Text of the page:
Health Sciences
Identifiers
urn:nbn:se:mdh:diva-53920 (URN)10.3389/fpsyg.2021.636091 (DOI)000643690600001 ()33912111 (PubMedID)2-s2.0-85105001127 (Scopus ID)
Available from: 2021-04-22 Created: 2021-04-22 Last updated: 2024-04-02Bibliographically approved
Petersson Troije, C.Critical Interaction: Challenging Dualisms by Bringing Office Work Outdoors.
Open this publication in new window or tab >>Critical Interaction: Challenging Dualisms by Bringing Office Work Outdoors
(English)Manuscript (preprint) (Other academic)
Keywords
Interactive research, Critical Social science, Collaborative research, Outdoor Office Work
National Category
Social Sciences
Research subject
Working Life Studies
Identifiers
urn:nbn:se:mdh:diva-66343 (URN)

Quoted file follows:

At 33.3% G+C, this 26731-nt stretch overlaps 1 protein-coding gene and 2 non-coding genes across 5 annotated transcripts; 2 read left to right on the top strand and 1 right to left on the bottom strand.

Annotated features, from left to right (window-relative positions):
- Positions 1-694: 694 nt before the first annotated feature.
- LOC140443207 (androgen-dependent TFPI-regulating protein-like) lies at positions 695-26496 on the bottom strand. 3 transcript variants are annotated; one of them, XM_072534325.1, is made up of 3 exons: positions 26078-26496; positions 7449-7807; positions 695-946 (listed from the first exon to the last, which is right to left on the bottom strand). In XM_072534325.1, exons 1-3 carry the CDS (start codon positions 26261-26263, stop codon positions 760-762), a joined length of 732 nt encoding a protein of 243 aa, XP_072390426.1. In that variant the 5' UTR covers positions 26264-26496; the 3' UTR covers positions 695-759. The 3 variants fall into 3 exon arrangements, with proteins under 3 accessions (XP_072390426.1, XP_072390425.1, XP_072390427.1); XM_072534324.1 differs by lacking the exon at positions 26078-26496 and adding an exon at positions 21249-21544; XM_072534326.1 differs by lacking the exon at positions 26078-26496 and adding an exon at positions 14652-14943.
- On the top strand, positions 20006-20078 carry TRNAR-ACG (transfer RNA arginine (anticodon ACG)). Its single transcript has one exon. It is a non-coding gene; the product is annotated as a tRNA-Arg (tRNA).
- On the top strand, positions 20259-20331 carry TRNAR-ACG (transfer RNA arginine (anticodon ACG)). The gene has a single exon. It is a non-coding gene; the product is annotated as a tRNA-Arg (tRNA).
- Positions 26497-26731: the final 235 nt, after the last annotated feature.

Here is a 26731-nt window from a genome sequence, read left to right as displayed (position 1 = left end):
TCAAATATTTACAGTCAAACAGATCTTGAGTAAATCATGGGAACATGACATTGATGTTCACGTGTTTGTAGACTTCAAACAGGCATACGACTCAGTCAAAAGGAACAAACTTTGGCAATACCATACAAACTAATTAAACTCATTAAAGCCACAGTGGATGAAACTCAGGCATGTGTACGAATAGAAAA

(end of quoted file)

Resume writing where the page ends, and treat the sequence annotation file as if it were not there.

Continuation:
Available from: 2024-04-02 Created: 2024-04-02 Last updated: 2024-04-10Bibliographically approved
Petersson Troije, C., Lisberg Jensen, E., Redmalm, D. & Wiklund, L.Unlocking the Transformative Potential of Outdoor Office Work: A Constructivist Grounded Theory Study.
Open this publication in new window or tab >>Unlocking the Transformative Potential of Outdoor Office Work: A Constructivist Grounded Theory Study
(English)Manuscript (preprint) (Other academic)
Keywords
sustainable work life, outdoor office work, nature contact, constructivist grounded theory, free space, resonance, health and well-being, inner development, sustainable development.
National Category
Social Sciences
Research subject
Working Life Studies
Identifiers
urn:nbn:se:mdh:diva-66321 (URN)
Projects
Concepts for the Sustainable Office of the Future
Funder
Knowledge Foundation
Available from: 2024-03-27 Created: 2024-03-27 Last updated: 2024-04-10Bibliographically approved
Organisations
Identifiers
ORCID iD: ORCID iD iconorcid.org/0000-0003-4312-6351